DON’T start by reading the rules out loud. This will appeal to only one player at this table. Can you guess which one? I’ll give you a hint. He’s short and loves to fuck. While Tyrion might learn a lot from listening to you babble on about Action phases and Buy phases, the rest of the table may actually get dumber. Imagine watching a PowerPoint presentation where the presenter reads every slide word for motherfucking word. Not only is this boring, but it's an insult to player's intelligence. Do the same thing to your playgroup, and Jon will quickly get bored of your jargon, while Sansa will be intimidated by all the big words you’re using. Nice job. Now half the table is angry and frustrated.

DON’T ask your group if they have ever played similar games. When teaching Dominion, I’d bet my balls that 9 out of 10 gamers would say something like “It’s a lot like Ascension. Have you guys ever played Ascension?” FOR FUCKS SAKE DON’T DO THIS. All it does is alienate the people who haven’t played any of the games you’re mentioning. It’s a lazy shotgun method that just wastes time. And let us not forget the doomsday scenario - your new players have played Ascension, and fucking hated it. Now they hate the Dominion too, all because you’re a snobby asshole. Obviously, if you know your playgroup well enough, this approach miiiiiiiight work. But, self-indulgently name-dropping a bunch of loosely related board games is a bad idea with a group of strangers. By the time you’re done with your bullshit, Tyrion will have paid someone to choke you in your sleep, Jon will be brandishing Longclaw, and Sansa will be crying in a corner because, well, she’s a dumbass.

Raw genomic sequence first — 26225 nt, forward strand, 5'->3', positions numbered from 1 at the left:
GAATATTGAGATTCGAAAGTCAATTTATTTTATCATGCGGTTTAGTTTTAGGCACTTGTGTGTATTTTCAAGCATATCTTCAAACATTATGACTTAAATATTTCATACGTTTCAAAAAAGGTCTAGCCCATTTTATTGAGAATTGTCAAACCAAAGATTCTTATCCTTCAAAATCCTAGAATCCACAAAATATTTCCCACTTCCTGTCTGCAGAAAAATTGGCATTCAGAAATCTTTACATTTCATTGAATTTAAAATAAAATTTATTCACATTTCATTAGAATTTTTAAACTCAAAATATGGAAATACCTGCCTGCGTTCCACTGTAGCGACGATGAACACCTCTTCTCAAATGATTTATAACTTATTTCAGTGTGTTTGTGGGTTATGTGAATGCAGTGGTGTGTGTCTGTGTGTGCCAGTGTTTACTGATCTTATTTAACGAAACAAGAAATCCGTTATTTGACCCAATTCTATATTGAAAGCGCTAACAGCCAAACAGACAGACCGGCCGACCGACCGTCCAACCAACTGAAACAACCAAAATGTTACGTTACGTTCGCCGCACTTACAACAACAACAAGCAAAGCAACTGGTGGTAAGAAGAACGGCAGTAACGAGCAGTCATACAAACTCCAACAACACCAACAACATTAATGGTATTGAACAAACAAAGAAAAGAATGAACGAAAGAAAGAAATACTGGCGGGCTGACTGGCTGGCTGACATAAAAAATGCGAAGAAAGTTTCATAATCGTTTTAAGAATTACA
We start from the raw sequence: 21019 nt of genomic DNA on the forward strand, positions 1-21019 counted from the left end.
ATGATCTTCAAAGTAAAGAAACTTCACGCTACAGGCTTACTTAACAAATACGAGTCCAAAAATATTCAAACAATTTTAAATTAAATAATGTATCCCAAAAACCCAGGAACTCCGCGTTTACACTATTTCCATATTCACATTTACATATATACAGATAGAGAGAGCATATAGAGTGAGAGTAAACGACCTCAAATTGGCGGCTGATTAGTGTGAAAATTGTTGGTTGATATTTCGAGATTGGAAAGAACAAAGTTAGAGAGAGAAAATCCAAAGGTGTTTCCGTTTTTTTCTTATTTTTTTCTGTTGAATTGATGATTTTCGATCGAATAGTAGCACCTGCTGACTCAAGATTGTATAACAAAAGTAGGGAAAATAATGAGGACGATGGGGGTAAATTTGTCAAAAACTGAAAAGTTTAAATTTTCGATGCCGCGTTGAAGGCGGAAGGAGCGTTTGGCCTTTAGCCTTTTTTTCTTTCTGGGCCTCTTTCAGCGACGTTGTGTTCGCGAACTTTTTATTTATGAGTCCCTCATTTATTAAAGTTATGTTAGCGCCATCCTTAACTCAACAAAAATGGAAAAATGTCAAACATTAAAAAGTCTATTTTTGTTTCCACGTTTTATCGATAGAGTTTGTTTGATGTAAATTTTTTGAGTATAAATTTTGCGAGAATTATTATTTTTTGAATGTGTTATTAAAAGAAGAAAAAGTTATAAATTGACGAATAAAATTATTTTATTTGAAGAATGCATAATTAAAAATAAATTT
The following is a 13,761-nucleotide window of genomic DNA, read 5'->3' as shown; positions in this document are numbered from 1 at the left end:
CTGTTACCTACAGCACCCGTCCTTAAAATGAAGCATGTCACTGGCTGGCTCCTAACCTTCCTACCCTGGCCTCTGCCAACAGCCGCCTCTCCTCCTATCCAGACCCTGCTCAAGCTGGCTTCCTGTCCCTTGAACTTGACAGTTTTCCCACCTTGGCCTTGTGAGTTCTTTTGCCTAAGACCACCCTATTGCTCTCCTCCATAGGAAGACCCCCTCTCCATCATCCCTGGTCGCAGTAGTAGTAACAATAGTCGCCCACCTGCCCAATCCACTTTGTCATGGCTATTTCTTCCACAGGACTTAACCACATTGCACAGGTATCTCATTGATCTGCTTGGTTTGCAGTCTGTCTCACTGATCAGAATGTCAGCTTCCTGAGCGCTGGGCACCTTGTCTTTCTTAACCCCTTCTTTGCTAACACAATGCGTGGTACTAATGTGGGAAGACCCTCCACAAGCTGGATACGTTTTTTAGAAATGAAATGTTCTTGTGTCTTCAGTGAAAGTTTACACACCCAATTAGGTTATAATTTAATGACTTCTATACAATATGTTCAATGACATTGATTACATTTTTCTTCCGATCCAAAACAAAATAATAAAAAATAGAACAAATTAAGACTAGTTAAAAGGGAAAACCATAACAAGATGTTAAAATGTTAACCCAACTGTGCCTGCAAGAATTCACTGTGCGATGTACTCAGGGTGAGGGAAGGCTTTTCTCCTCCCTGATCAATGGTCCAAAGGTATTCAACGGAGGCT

DO try to engage everyone at once. Pass out the cards while explaining some of the general rules. Put together a starting deck, and literally walk the players through the opening turns. Hands-On Jon will get a huge kick out of this, while Tyrion will appreciate the opportunity to read the cards word-for-word. In fact, the little shit just might figure out the rules faster than you can explain them. That’s fine - these types of players are generally the easiest to please. They will usually ignore you while reading any material they can get their hands on. Sansa will reap the biggest reward here. You’ll probably have to spend the most of your time walking her through the phases of a turn, while fielding her questions, but in the meantime, Jon and Tyrion are figuring out the game in their own respective ways. So you’re ‘coaching-up’ the lowest level player, but at the same time you’re giving everyone else a chance to get their feet wet. This kind of multitasking saves you precious time and gets your group playing the game the fastest.